The great video above is from “Beyond the Marquee” and is part of an ongoing web series devoted to the movies. We had the pleasure of visiting the exhibit the day of the reception. Unfortunately our plans for the evening precluded us from staying for what looked like a wonderful gathering. Tom Peak, the son of artist Bob Peak was there early and he spoke to several of us about his father’s work. I saw Drew Struzan pull up and get out of his car just as we were leaving. It took a lot of energy on my part not to blow off our plans for later in the evening and just follow him inside.
I’d taken one cell phone shot before I noticed the sign asking that there be no photography. I stopped immediately but after seeing the work displayed in the above video, my guess is that it will not offend anyone too much if I share that picture here.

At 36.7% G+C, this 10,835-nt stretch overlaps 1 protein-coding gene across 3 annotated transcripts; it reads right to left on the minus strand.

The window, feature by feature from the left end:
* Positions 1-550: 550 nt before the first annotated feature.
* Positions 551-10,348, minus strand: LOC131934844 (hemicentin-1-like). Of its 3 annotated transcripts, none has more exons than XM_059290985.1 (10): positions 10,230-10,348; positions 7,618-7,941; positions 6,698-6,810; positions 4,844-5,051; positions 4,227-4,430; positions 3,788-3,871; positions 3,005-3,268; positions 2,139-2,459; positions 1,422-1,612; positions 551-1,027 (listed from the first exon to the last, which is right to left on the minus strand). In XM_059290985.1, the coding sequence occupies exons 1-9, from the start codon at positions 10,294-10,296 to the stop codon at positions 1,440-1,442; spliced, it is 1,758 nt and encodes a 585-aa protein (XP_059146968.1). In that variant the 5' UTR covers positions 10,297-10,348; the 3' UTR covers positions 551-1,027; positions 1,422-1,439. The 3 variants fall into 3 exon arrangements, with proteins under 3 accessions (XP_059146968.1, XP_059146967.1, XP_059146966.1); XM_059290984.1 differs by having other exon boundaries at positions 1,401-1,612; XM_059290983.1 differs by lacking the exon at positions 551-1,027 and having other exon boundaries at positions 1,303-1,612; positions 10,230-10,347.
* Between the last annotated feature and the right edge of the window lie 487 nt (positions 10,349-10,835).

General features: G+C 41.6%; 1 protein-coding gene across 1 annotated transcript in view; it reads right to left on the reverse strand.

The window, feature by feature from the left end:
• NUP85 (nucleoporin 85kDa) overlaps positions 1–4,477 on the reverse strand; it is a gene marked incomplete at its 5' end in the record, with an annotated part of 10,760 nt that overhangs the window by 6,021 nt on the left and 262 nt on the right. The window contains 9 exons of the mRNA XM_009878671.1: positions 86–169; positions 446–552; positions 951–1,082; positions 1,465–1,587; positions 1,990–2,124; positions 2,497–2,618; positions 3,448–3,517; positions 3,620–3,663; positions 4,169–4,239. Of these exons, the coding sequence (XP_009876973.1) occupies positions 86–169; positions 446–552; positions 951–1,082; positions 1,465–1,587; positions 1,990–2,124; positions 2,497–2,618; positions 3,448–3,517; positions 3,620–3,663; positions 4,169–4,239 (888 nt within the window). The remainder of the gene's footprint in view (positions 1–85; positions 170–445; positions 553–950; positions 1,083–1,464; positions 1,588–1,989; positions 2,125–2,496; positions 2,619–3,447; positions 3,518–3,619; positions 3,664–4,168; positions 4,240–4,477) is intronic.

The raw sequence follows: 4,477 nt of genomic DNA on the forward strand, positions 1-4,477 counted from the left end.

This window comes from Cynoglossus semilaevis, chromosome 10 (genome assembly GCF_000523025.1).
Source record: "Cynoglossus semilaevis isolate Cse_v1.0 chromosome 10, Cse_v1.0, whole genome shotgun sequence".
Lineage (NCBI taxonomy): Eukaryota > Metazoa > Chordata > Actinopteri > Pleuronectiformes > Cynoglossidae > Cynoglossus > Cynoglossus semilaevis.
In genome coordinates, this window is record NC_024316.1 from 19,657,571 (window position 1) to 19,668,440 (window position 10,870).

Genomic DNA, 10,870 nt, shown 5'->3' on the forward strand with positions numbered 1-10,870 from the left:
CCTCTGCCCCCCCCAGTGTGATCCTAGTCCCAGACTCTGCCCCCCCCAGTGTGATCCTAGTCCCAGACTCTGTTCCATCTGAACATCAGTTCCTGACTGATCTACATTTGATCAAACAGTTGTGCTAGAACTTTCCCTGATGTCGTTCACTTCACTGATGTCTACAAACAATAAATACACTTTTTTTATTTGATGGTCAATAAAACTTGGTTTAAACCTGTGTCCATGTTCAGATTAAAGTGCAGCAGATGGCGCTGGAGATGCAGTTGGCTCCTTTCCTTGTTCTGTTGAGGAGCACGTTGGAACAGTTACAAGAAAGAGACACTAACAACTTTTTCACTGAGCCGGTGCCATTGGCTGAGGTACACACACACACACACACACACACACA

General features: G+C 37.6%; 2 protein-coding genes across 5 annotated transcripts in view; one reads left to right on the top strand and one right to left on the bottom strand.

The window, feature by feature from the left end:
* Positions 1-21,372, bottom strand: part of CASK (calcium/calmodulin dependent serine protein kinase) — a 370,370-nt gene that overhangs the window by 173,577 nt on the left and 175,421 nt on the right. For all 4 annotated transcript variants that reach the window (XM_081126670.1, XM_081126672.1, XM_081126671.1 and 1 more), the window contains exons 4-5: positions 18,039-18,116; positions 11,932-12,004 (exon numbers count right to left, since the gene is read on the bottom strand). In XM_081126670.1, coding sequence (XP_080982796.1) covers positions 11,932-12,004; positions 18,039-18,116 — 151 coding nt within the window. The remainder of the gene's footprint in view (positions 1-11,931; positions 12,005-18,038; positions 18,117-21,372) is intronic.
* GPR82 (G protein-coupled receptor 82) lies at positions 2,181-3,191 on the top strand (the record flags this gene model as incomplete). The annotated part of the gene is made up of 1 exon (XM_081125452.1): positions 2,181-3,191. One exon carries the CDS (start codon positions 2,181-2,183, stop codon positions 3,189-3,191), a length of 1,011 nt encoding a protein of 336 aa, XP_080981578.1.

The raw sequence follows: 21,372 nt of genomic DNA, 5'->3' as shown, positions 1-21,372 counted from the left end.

The works here are by the late Bob Peak, an artist who defined movie illustration design in the 60s and seventies. I’m staring straight ahead as I type this and I have his work for Excalibur on the cover of the Laserdisc on the wall. According to the exhibit notes, Bob Peak was most proud of the campaign art he did for “Apocalypse Now”. This art for “Silverado” hung on my wall in the form of a poster for several years. I may dig it out and return it to it’s previous spot.
I have written a couple of posts on the Drew Struzan documentary, including the listing on my ten favorite films from last year. The exhibit gave me a chance to see the detail work on some of those iconic images. I envy those with the powers and imagination to create in this manner.
If you are in the Southern California area, you really should take the trip over to Forest Lawn Glendale to see the exhibit. The museum there is lovely and although it might be disconcerting to be at a cemetery, the views are spectacular and it is free.